Again, as of today no state has enacted the Special Deposits Act. But given how the law is drafted, it will take just one state to adopt it, and for lawyers to encourage banks and depositors to opt in to that state's law, to have a much broader effect. Check out the materials here.

Catching Up on the Digital Asset Amendments to the Uniform Commercial Code

posted by Melissa Jacoby

It has been a while since I last posted resources on amendments to the Uniform Commercial Code that would govern transactions in digital assets, including security interests. The take-up of these amendments, including a new Article 12, has not been as swift and sweeping as some might have hoped. To put it mildly, some in the cryptocurrency world have lobbied hard against enactment based on what seems to be a misinterpretation (to help set things straight, I recommend reading and listening to professors Juliet Moringiello and Carla Reyes). Currently, 11 states have enacted the amendments. Article 12

 

 

 

 

 

 

 

 

 

Thorny choice of law issues flowing from non-uniform enactment inevitably will land in bankruptcy courthouses, as so many legal quandaries do. For example, choice of law will affect whether or not a lender has a perfected security interest in the debtor's interest in cryptocurrency, an issue that can arise in a wide variety of bankruptcies. Here is a collection of Uniform Law Commission resources in case you need them.

Rapoport on Judicial and Legal Ethics

posted by Melissa Jacoby

Just wanted to make sure Credit Slips readers are aware of Professor Nancy Rapoport's new paper forthcoming in the Emory Bankruptcy Developments Jounrnal, accessible here. The abstract:

In late 2023, news stories picked up stories about a lawsuit alleging that Bankruptcy Judge David Jones of the United States Bankruptcy Court for the Southern District of Texas had been hearing cases in which his live-in romantic partner was appearing as counsel. The Fifth Circuit began disciplinary proceedings, and Judge Jones resigned from the bench. The scandal has affected more than just these two people: it implicates law firms, and potentially implicates other lawyers or judges who might have known more than they were saying. This article explores who had a duty to disclose this particular “connection,” and under what authority.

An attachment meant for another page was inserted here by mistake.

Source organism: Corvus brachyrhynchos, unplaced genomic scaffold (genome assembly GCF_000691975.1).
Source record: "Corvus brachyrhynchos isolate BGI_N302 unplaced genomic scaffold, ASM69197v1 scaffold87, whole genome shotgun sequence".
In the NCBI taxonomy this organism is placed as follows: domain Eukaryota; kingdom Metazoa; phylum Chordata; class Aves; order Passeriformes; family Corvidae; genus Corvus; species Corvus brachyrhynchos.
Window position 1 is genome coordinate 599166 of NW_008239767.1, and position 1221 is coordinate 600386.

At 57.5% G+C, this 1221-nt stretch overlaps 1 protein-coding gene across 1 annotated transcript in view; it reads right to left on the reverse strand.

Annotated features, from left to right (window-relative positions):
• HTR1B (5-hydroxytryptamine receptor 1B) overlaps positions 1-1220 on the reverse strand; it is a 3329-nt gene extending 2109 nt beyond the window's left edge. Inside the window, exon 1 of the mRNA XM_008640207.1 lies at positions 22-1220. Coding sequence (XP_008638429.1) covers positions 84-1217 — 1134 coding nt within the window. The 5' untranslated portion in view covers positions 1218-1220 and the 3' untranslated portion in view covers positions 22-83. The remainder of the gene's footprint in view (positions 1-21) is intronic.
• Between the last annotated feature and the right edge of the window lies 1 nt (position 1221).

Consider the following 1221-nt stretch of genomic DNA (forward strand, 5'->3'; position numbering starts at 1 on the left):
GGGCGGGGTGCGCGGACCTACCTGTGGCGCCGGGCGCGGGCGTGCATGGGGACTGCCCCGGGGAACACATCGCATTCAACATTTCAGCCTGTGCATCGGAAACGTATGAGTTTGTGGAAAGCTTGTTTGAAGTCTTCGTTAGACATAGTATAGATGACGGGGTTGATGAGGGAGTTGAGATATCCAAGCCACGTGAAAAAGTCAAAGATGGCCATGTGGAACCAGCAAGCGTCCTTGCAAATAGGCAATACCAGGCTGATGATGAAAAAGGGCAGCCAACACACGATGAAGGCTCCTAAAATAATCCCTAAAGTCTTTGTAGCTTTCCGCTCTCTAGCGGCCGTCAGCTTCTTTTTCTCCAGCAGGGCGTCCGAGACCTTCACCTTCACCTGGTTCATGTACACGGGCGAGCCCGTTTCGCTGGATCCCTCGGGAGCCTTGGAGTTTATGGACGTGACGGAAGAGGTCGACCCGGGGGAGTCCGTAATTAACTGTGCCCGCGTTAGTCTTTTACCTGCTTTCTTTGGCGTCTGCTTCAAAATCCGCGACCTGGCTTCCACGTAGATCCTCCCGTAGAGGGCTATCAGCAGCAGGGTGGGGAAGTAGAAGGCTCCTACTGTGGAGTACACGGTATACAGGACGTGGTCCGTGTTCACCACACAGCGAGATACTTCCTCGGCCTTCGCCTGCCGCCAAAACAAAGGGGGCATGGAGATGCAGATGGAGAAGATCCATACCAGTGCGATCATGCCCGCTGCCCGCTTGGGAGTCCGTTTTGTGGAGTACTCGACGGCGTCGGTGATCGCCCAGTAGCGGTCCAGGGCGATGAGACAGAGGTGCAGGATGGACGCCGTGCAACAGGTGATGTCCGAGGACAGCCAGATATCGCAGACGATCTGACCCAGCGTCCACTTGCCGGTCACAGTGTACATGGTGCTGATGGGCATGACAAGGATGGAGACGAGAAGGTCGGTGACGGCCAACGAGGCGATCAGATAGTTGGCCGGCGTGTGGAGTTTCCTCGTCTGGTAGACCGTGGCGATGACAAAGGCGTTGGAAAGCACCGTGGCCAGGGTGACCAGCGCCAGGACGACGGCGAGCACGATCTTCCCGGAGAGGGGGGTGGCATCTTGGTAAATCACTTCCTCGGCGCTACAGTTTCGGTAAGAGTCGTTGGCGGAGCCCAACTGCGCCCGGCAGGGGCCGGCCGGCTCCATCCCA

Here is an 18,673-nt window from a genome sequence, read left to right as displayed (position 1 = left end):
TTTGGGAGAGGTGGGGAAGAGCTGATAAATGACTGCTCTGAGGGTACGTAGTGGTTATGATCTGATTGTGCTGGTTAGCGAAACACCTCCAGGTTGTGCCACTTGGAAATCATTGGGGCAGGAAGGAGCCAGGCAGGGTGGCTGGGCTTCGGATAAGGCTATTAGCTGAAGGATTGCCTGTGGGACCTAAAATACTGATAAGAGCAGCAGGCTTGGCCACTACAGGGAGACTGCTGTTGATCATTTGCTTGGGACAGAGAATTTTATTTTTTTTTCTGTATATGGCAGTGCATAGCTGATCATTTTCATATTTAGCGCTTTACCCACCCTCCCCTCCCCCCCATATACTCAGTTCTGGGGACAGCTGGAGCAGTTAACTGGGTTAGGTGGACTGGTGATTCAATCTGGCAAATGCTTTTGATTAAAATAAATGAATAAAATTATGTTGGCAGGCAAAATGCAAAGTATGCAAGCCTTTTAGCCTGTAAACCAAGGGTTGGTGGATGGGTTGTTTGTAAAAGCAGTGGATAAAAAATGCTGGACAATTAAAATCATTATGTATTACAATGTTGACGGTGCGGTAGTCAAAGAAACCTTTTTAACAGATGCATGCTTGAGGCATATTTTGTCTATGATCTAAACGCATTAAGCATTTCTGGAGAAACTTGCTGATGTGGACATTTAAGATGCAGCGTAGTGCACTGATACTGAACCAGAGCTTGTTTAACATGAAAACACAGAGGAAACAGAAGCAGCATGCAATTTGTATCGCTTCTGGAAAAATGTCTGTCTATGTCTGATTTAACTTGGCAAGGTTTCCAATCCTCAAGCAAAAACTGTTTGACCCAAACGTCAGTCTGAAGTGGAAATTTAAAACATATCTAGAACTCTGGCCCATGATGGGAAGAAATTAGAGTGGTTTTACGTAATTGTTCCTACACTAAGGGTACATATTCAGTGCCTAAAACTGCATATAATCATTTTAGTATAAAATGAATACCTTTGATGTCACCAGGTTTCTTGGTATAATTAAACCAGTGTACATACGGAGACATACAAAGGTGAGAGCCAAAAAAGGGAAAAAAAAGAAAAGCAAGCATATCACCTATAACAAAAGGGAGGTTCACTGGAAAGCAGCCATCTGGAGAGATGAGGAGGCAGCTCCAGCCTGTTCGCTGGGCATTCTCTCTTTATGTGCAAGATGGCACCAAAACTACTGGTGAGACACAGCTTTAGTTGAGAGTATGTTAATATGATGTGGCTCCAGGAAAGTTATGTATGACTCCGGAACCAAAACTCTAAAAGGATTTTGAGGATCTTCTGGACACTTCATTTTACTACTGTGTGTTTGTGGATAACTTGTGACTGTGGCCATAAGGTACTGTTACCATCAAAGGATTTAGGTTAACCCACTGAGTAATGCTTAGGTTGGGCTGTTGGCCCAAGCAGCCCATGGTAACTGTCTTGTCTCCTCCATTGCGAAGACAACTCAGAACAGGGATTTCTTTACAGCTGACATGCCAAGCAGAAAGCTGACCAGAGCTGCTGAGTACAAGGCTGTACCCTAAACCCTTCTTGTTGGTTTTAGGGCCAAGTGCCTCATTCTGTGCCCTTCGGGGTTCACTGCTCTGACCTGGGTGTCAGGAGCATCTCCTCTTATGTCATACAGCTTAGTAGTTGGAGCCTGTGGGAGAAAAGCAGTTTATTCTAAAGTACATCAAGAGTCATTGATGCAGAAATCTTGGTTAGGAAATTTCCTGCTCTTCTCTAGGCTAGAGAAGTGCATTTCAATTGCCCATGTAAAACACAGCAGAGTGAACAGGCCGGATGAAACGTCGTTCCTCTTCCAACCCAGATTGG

Again, paper available here:

Judges as Mediators

posted by Melissa Jacoby

With rising interest in the topic of judges as mediators, I am recirculatating the article published last year on this topic. The article reviews prominent accountability measures for judges and how these systems may not operate effectively when judges serve as mediators, especially when lawyers and parties have strong disincentives to object as needed. Given the objective of maintaining the legitimacy of the court system to the public, the appearance of impropriety is a major basis of concern throughout judicial ethics, whether or not there is evidence of actual inpropriety. Again, here is the article

June 7 virtual event on Second Circuit's Purdue Pharma decision

posted by Melissa Jacoby

The Commercial Law League of America is holding a virtual event next week, free of charge and open to all, on broader implications of the Second Circuit's Purdue Pharma decision. Register Screen Shot 2023-06-01 at 8.34.04 AMhere. Date and time: June 7, 2023 at noon Eastern. The panel is Candice Kline, Ralph Brubaker, Karen Cordry, and me, with Eric Van Horn moderating. 

Again, here's the link to register